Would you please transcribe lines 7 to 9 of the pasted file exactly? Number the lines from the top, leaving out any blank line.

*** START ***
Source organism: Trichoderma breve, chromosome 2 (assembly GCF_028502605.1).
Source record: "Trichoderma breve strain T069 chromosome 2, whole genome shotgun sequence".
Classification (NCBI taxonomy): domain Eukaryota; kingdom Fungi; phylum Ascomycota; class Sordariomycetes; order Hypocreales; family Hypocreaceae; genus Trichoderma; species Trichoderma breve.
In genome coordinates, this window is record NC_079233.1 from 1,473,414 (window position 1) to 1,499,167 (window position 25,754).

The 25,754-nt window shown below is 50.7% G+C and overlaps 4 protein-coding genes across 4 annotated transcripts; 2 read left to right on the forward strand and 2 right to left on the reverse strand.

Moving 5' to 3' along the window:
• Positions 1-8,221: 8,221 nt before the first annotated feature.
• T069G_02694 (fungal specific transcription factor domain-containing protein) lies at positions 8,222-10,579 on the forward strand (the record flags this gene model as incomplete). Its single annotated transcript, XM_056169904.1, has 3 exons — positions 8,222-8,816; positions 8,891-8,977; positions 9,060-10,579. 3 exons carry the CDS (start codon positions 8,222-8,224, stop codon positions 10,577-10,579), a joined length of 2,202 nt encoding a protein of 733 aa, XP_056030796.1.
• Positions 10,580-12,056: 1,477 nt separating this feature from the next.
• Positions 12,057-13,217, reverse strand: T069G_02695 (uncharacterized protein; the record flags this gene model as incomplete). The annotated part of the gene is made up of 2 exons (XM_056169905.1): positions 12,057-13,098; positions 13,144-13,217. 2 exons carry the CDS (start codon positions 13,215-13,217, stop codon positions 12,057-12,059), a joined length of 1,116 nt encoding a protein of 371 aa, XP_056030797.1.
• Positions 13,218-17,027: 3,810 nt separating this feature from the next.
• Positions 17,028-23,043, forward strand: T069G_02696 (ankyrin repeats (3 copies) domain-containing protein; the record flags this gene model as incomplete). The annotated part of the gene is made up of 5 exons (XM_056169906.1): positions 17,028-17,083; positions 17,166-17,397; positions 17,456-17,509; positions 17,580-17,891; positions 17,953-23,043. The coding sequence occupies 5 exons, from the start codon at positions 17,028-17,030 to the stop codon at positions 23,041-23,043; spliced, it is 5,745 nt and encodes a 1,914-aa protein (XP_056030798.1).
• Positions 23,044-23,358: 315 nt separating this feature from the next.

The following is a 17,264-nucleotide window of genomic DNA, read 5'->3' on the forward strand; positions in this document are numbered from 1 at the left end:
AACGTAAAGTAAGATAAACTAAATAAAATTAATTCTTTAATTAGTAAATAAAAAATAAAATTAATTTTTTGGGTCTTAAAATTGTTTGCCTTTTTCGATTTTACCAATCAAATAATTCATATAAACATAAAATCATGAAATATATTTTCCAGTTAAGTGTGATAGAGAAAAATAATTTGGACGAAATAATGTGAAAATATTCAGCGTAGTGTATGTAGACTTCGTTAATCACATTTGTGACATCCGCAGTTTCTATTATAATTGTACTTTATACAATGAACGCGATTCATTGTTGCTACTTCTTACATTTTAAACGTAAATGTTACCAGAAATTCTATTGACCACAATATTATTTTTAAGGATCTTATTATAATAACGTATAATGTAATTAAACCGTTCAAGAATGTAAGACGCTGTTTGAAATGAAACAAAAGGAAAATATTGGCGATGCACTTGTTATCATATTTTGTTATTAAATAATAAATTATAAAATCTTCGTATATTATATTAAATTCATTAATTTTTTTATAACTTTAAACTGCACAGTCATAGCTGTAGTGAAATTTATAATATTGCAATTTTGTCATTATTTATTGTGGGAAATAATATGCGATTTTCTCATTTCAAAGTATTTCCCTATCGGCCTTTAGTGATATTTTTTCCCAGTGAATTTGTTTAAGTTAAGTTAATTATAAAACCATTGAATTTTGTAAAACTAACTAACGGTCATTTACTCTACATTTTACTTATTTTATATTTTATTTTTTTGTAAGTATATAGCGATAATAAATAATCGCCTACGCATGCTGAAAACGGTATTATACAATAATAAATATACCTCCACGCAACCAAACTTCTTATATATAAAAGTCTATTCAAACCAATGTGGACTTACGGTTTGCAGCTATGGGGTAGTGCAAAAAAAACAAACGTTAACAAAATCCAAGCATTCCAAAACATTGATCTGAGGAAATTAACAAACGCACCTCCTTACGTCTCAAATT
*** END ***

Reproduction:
• Positions 1-8,221: 8,221 nt before the first annotated feature.
• T069G_02694 (fungal specific transcription factor domain-containing protein) lies at positions 8,222-10,579 on the forward strand (the record flags this gene model as incomplete). Its single annotated transcript, XM_056169904.1, has 3 exons — positions 8,222-8,816; positions 8,891-8,977; positions 9,060-10,579. 3 exons carry the CDS (start codon positions 8,222-8,224, stop codon positions 10,577-10,579), a joined length of 2,202 nt encoding a protein of 733 aa, XP_056030796.1.
• Positions 10,580-12,056: 1,477 nt separating this feature from the next.